In her first full testimony, which included supporting architectural evidence, Maria Isabel "Chicha" Chorobik de Mariani described in detail what transpired on the fateful day of November 24, 1976. "Chicha" explained the raid of her son Daniel's home by the Brigada de Investigaciones, which resulted in not only the murder of her daughter-in-law Diana Esmeralda Teruggi, but also the kidnapping of her three-month-old granddaughter Clara Anahi.

Other testimonies have shed light on the manner in which victims were kidnapped from their homes. Account after account describe armed personnel dressed as civilians, breaking into homes and forcefully taking individuals. Once detained, these individuals were handcuffed, blindfolded and thrown onto the floor of the perpetrator's car. From here they were taken to secret detention centers, the majority never knowing the charges being held against them.

Hugo Amendola, an ex-detainee from a detention center in La Plata, explained in his testimony that at the time of his detainment "they covered my eyes and yelled a lot.… I kept saying, "I don't understand, I have never been involved in politics, in nothing'"

Although trials and prosecutions did occur immediately following the end of the military junta in 1983, civilians and military involved in the regime were quickly exempted from trial due to Ley de Punto Final, 1986, and Law of Due Obedience, 1987. These pardons not only left an already-scared populace without justice, but also demonstrated that the government was unwilling to hold accountable those responsible for the kidnapping and torture of thousands of Argentines.

In 2003, el Congreso de la Nacion declared both of these laws void, thus allowing for the re-opening of cases that involved crimes against humanity. The first of these cases, which involved the former Buenos Aires Provincial Police Officer Second-in-command Miguel Etchecolatz, ended in September 2006. This case laid down jurisprudence by acknowledging that the dictatorship's state terrorism was a form of genocide.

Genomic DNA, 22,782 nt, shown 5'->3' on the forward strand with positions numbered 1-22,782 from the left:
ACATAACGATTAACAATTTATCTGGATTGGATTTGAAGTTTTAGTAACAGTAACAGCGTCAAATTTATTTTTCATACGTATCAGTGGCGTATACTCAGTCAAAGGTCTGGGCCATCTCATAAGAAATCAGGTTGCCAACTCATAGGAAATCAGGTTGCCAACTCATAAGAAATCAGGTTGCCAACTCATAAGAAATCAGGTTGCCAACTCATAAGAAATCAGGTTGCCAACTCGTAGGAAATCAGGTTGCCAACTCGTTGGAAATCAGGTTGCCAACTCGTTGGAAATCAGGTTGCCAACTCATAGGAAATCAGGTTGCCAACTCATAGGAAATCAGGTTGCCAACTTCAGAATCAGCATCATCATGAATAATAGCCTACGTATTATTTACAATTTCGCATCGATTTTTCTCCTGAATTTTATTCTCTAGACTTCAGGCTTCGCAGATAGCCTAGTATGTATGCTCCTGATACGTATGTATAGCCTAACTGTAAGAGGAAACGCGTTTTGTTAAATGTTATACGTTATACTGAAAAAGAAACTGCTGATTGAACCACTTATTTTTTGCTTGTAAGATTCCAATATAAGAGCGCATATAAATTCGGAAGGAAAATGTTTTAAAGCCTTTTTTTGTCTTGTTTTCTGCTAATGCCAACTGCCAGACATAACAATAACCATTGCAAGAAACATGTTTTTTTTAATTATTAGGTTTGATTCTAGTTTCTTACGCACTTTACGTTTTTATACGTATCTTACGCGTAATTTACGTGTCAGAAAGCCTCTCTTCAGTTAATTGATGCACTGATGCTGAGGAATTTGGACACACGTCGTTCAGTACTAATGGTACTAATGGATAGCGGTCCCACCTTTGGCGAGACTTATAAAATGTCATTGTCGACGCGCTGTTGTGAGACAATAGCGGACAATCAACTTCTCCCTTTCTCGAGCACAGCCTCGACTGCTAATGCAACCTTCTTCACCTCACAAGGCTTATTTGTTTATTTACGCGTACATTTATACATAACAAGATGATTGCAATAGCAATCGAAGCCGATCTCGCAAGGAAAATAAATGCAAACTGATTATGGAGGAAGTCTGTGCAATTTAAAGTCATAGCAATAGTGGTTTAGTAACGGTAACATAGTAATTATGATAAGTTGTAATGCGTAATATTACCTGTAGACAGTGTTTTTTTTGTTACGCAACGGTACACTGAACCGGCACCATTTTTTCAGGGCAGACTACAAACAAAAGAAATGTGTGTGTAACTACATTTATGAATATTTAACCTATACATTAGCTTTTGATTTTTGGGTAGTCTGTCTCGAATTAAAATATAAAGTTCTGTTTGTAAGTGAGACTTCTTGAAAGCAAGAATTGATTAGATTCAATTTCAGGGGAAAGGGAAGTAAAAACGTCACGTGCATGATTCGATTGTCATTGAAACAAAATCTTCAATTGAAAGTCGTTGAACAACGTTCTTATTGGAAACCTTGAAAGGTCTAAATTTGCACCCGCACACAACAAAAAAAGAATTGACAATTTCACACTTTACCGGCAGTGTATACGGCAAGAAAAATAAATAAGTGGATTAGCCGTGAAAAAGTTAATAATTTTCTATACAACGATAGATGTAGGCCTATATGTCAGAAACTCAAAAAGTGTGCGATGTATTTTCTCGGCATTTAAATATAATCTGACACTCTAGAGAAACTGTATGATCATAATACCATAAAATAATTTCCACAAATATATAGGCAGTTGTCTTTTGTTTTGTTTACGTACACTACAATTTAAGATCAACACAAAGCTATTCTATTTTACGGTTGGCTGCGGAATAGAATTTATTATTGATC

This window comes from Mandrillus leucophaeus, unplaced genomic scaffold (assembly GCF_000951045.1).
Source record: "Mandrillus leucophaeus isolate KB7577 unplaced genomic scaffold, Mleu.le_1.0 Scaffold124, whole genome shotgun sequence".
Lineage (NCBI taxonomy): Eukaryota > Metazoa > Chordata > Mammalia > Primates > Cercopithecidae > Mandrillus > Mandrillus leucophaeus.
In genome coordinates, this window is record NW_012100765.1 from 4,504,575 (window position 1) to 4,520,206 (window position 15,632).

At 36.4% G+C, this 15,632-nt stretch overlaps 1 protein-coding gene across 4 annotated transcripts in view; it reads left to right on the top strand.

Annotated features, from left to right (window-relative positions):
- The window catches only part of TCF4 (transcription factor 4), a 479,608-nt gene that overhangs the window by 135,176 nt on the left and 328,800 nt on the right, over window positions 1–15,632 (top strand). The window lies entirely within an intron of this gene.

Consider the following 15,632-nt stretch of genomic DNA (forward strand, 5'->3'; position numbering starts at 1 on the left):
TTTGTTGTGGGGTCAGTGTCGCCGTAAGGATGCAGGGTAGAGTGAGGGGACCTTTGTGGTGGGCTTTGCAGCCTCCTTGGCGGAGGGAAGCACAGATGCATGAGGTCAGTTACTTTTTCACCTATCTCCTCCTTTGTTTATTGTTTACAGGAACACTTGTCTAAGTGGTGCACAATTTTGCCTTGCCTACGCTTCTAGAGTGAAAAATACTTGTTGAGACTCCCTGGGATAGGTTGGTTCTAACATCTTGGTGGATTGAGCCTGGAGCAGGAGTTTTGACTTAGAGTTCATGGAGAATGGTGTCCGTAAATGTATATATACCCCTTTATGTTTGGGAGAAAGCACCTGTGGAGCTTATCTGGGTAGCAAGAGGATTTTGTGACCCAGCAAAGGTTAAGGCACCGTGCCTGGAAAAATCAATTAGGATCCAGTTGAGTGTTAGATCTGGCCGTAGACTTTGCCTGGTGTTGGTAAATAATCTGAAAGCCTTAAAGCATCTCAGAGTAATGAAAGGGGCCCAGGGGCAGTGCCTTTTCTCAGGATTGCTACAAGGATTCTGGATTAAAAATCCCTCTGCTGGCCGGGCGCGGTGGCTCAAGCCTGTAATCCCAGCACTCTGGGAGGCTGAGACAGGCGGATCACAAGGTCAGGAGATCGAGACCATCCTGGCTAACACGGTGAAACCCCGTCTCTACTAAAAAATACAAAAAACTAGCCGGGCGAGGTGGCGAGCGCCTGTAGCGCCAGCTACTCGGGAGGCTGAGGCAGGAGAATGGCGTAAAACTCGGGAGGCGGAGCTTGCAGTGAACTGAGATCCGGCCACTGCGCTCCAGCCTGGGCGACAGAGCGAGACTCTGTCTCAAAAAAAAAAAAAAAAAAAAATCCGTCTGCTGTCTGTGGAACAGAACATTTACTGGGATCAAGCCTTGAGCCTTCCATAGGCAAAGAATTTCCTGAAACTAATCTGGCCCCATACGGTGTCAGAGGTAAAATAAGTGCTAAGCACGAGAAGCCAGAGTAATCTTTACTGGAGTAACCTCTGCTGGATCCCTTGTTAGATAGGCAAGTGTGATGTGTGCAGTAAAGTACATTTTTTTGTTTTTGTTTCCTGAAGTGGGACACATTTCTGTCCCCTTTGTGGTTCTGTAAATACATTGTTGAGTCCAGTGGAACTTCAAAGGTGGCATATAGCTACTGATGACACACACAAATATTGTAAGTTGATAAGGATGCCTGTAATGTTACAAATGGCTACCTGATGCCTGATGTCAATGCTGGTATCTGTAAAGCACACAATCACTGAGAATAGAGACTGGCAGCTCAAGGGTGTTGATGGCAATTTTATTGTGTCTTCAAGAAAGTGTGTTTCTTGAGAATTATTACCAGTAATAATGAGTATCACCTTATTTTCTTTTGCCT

Though monumental, the case also demonstrated that insecurity still existed in Argentina, when a witness against Etchecolatz went missing the day of the sentencing. Julio Lopez was a key witness from La Plata, who had played a significant role in the trial and life sentencing of Etchecolatz. Etxhecolatz was convicted on charges of homicide, illegal deprivation of freedom (kidnapping), and torture in the context of the genocide that occurred in Argentina.

On the day the tribunal mandated the sentencing, in September 2006, Lopez mysteriously disappeared. This event left the entire society, particularly in La Plata, shaken and led many to seriously consider the fact that there still may have been authoritarian cells operating in the dark in Argentina. Incidentally, the present testimonies have been reinitiated following the third anniversary of Lopez's disappearance.

To date, the first group of prosecutions is set to commence on December 3, 2009. This set of prosecutions will include 15 members of the military junta from "La Unidad Penal N° 9," a secret detention center in La Plata. The charges against these individuals range from counts of homicide and torture to the illegal deprivation of freedom, which occurred between December 13, 1976, and November 1978.

While the outcomes of future prosecutions are yet to be known, it is at least certain that the demands of the Argentine people and APDH La Plata are finally being heard. The time has come to put an end to impunity and welcome justice back into Argentina society.

Alexandria Prain is an intern working for La Asamblea Permanente por los Derechos Humanos La Plata in Argentina, through the Foundation for Sustainable Development.